Undeterred by superhero fatigue and considerable unevenness in quality, Fox (until the studio’s purchase by our soon to be overlord Disney) was still pumping out X-men movies. Despite “Age of Apocalypse” not being very good, X-men: Dark Phoenix is coming to a theater near even though there has not been nearly enough time spent with Jean Grey for this movie to begin to work on an emotional level. I suspect it will be a repeat of the much and deservedly maligned X-men 3: Last Stand. Maybe at least this will pause while Disney tries to figure out what to do with the merry mutants.

Undeterred by superhero fatigue and a complete bungling of its properties, Sony Pictures has decided to spawn a franchise from Venom and has attached an A-list actor to the role. Of course, since Spider-man is now under shared custody with Marvel, this Venom series won’t actually be connected to Spider-man even though that makes zero sense. Look, Spider-man 3 was only a mediocre movie, but without using it or any reference to Spider-man, there is no reason for the character of Venom (especially if it’s going to be Eddie Brock) to exist.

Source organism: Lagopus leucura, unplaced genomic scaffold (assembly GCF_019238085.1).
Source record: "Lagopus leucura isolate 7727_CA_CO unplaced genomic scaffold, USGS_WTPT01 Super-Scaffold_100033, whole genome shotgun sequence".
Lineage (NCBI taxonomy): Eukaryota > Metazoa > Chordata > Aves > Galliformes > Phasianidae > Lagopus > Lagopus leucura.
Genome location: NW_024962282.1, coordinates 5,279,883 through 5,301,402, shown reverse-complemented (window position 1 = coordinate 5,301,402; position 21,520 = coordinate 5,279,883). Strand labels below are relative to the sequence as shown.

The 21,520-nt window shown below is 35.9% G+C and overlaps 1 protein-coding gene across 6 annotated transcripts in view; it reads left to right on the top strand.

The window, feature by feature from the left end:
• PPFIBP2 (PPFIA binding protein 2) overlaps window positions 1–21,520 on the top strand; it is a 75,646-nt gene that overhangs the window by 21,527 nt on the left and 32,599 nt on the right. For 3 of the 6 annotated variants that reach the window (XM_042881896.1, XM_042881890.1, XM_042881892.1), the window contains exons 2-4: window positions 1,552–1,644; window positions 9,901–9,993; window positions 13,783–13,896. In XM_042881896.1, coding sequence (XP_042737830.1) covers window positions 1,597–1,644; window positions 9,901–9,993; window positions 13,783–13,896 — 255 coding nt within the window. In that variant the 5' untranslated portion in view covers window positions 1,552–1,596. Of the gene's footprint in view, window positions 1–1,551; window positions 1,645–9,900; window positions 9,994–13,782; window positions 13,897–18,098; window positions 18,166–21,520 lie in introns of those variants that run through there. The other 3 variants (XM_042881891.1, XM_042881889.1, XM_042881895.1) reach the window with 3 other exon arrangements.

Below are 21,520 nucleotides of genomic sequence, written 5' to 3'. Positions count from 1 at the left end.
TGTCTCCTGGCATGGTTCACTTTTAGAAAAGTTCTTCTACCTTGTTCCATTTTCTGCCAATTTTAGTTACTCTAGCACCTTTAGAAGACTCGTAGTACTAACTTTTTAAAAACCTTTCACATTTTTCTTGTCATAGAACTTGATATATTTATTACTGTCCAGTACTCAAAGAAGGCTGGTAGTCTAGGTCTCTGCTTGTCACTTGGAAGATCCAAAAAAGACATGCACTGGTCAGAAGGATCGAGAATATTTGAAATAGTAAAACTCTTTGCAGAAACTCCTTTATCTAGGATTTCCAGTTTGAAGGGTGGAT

Speaking of Spider-man’s shared custody arrangement with Marvel Studios, Sony has agreed to let Marvel helm the next SIX movies and then consider new arrangements.

But first, a quick detour into the past.

Accidental Franchises –
Once upon a time, Hollywood studios made movies and if those movies were well-received/successful, the studio pumped out a sequel, maybe even two. Sequels weren’t planned ahead of time and some of the most successful/iconic franchises were accidental.

Star Wars – Arguably the first franchise in the monetary and pop cultural juggernaut sense of the world. George Lucas had no plans for a sequel, which is really obvious with A New Hope. He was so sure the studio wasn’t going to be interested in another entry of his space opera that he went off with Steven Spielberg and one of the main Star Wars actors to work on his action/pulp/comedy romp. Most of the writing duties were left to someone else, but the studio did actually greenlight two sequels.

Indiana Jones – That other movie Lucas was working on. The first movie doesn’t have Indy’s name in the title. It wasn’t meant to have a sequel. The sequel (which was actually a prequel) wasn’t very good either. I’m honestly not sure what prompted production of the third movie, but it was pretty good and also clearly meant to be the final entry of the franchise. It ends with the main characters riding off into the sunset! But no, the studio couldn’t leave well enough alone and a fourth and the worse movie was made because of franchise! Reboot! Easy money!